Self-directed support makes little headway

Self directed support in Scotland hasn’t exactly shaken the rafters – a report in 2014  called the system “nebulous” – but an Audit Scotland report suggests it “shows many examples of positive progress”.  The vague welcome is hardly justified; this is a system that’s hardly stirred into life at all.  The Social Care (Self Directed Support) (Scotland) Act offers four  “options” for self-directed support:

  • Option 1  Direct payments
  • Option 2  The individual chooses the support and the authority manages it
  • Option 3  The authority chooses the support and arranges it
  • Option 4  A mixture of options 1, 2, and 3.

It’s highly debatable whether option 3 can be thought of as self-directed support at all, and it’s far from clear what qualifies as option 4.

An Audit Scotland report claims that  “at least” 53300 people, out of 208,000 adults receiving non-residential support, are getting SDS.    Of that figure,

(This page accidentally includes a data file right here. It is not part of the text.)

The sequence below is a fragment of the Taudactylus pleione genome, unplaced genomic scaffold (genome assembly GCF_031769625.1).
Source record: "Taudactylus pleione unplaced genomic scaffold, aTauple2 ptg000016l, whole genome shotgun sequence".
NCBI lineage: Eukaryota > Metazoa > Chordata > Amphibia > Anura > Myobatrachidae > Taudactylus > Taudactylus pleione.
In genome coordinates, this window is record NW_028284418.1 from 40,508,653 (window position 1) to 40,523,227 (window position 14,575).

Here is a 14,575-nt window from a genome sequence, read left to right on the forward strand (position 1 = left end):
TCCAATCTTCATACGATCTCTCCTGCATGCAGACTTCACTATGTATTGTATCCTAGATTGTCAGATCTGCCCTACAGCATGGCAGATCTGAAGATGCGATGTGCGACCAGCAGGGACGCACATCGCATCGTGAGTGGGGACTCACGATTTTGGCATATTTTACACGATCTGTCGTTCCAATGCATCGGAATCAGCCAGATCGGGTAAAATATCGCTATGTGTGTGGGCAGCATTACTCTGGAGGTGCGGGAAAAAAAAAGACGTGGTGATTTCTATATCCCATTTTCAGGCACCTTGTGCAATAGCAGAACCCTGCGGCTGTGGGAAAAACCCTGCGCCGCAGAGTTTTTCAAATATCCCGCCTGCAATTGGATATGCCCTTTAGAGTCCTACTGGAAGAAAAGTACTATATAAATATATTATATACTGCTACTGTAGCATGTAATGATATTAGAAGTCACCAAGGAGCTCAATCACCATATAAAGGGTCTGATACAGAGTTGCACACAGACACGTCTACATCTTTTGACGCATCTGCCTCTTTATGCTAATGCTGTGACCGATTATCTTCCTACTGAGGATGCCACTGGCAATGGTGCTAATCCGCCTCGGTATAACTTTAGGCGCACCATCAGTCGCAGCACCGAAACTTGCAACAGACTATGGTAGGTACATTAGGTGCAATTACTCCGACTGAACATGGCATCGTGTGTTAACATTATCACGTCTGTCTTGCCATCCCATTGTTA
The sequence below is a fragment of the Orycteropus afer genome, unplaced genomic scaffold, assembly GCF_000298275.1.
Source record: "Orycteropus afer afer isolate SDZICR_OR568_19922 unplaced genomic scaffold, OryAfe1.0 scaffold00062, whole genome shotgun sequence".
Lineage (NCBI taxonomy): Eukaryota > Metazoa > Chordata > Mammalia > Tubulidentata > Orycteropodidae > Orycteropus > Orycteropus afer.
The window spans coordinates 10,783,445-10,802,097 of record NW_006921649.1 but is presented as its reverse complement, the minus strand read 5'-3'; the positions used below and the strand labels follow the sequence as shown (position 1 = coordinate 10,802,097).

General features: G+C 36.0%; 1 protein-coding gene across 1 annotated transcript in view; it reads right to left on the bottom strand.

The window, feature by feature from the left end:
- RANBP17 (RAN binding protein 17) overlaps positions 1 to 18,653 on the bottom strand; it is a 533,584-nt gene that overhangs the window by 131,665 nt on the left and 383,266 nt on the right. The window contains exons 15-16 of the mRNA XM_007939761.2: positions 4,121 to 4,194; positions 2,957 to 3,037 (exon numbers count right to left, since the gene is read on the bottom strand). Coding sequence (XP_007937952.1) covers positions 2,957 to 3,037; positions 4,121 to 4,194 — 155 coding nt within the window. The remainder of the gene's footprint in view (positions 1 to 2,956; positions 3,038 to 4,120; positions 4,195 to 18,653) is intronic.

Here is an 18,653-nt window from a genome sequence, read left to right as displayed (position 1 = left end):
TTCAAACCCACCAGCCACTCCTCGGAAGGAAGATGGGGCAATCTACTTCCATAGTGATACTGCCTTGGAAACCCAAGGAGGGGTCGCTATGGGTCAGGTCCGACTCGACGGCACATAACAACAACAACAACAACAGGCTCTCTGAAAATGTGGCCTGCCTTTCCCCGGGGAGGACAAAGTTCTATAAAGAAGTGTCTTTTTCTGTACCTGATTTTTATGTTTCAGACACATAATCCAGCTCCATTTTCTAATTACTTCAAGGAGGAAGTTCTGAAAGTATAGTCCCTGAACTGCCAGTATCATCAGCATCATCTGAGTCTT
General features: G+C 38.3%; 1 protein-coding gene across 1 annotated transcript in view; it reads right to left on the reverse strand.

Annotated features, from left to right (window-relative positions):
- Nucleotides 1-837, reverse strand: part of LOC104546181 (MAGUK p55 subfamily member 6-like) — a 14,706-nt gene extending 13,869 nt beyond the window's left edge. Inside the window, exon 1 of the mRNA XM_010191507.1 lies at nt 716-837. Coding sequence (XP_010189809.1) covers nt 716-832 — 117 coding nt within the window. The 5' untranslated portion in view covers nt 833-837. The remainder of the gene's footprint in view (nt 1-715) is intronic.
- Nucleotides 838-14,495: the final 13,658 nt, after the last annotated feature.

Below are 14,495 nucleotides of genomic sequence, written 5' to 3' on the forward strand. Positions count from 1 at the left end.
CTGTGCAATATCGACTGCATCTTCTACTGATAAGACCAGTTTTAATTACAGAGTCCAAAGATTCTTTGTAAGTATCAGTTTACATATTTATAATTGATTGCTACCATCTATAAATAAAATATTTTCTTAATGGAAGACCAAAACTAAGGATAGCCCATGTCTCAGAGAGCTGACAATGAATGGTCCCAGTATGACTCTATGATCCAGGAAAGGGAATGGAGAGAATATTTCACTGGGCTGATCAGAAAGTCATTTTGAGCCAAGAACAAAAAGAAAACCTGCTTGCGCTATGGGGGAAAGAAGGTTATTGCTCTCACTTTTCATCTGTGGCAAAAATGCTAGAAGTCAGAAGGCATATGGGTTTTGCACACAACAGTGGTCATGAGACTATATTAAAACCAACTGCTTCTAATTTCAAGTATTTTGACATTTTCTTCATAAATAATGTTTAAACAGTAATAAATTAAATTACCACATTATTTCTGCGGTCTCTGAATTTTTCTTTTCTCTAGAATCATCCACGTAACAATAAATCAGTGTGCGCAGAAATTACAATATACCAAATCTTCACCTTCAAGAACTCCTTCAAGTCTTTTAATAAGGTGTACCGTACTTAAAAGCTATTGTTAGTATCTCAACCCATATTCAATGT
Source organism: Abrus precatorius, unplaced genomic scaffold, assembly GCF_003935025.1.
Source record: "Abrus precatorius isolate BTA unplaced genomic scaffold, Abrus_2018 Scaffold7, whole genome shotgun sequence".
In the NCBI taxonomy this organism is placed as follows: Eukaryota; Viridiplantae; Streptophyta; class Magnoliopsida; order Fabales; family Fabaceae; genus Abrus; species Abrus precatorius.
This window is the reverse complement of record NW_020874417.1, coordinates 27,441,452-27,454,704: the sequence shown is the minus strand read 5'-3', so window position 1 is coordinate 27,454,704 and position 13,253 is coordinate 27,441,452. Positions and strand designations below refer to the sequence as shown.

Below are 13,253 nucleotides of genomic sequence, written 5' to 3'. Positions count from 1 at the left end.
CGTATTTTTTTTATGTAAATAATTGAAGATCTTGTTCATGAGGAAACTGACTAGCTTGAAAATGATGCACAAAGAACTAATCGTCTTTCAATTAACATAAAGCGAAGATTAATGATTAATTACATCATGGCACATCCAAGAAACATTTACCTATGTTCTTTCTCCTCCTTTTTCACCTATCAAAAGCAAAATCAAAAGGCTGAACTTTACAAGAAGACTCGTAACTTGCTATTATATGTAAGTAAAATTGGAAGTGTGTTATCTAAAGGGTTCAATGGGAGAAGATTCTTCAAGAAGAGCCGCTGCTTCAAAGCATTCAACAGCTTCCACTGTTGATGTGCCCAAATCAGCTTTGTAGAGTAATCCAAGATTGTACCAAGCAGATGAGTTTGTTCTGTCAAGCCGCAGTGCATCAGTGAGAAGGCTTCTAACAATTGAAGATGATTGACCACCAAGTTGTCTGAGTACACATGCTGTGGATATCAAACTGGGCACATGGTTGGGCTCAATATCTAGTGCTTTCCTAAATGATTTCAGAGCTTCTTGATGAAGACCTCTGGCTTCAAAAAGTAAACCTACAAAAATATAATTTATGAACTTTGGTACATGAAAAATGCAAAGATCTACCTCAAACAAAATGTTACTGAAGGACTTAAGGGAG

• 11% chose option 1
  • 9 per cent chose option 2
  • 75% chose option 3, and
  • 5% chose option 4.  (para 24)

So out of that 53,300, something between 10600 and 13330 people chose an option.  Direct payments have increased, from 3680 to 7530 people 2010-16,  but as a proportion of more than 200,000 people it’s a very long way from the ‘total control’ supposedly offered by SDS.

It’s also troubling that at this stage the evaluation has not been able to show any clear advantage in personal budgets, even for the selected few who receive them.  A few qualitative comments show that some people support the idea in principle; other comments point to difficulties in knowledge, implementation, resources, restrictions from the local authority and a lack of choice.  My own experience as a carer has been that assessment came cursory and late, with no effective choices at all.  I’ve previously expressed some scepticism about personalisation; developments to date have done nothing to change that view.